Wooden, black lacquered cabinet, lacquer cracked . Gold paintings of various buildings, boats, birds, trees, insects, flowers on the two doors and the two sides. Floral motif in gold around the edges. Ornate brass lock plate, engraved with a floral design, attached with small brass pins. Ornate brass pin hinges, two per door. Insides of doors have gold paintings of bamboo, birds and bridges. Interior of cabinet contains gold painted fretwork frieze, pillars and balustrading. Two long drawers across the bottom with painted trees and buildings. Each has a central brass lock plate and brass handles each side. Two small drawers side by side above the long ones, also with painted trees and buildings, central lock plate and handle. Above them, one small drawer each side of the main platform. They have small handles, painted with trees and buildings and a geometric pattern around edges. Central, at the back of the main platform are 4 small drawers, painted as before, each with a small central knob. The top section has a small display platform each side, with gold pillars at corners and two moveable gold balustrades - one front and one side. The cabinet sides are mirrored. Fretwork sliding screens at the back can be slid across to the centre. Behind them are removable boxes like miniature cabinets, complete with balustrade front and ornate fretwork. Behind them are 3 small drawers. Beneath them are two long drawers and two small drawers each with small knob handles and painted as others. The central part is open. On the back are two painted inscriptions and between them a miniature painting of a landscape. In front of that are pillars and balustrading, and beneath the platform a drawer shaped like a four-tread stair, with a small drawer each side. Each side of the open centre is an arched opening with a balcony on top. Strung across the ceiling is a small metal chain. . Fairly plain black stand with shaped stretchers, bun feet and fretwork brackets.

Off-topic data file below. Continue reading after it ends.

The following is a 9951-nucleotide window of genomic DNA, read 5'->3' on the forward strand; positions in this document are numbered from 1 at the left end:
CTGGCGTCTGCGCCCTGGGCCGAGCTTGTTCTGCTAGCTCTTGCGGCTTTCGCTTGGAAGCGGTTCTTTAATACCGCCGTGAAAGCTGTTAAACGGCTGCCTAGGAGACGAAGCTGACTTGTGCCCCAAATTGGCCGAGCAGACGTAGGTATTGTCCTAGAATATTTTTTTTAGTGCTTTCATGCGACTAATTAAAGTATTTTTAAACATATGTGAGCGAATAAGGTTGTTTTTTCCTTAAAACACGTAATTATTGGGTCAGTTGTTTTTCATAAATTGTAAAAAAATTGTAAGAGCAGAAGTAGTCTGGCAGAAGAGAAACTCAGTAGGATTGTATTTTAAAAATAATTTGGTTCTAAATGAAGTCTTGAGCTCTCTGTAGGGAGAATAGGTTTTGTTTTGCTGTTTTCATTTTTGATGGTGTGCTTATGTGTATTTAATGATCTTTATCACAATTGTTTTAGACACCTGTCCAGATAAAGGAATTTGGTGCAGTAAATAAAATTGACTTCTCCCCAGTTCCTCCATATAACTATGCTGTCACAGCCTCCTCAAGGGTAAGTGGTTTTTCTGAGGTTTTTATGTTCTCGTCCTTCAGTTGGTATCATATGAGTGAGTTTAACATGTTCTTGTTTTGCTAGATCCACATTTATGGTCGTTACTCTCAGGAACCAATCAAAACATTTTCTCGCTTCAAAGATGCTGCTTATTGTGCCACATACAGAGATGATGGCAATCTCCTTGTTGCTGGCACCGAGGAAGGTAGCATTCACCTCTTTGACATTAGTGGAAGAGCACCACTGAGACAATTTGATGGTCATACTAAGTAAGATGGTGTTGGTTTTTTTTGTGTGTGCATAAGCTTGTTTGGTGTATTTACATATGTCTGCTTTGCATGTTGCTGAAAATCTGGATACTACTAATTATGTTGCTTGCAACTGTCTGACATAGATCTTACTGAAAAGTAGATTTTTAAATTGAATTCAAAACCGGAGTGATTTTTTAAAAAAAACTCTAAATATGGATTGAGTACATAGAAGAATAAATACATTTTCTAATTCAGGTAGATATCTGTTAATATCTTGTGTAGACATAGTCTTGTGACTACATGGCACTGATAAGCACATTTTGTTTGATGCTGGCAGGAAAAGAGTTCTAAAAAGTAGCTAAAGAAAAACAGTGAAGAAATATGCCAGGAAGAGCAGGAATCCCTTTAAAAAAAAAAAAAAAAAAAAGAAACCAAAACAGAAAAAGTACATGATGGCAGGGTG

CPW item 23 Given to the National Trust with Snowshill Manor in 1951 by Charles Paget Wade.
Wade, c.1945: Charles Paget Wade, Days Far Away, c.1945 Wade, 1944: Charles Paget Wade, Contents of Snowshill Manor. Volume 1 Ground Floor, 1944, page 88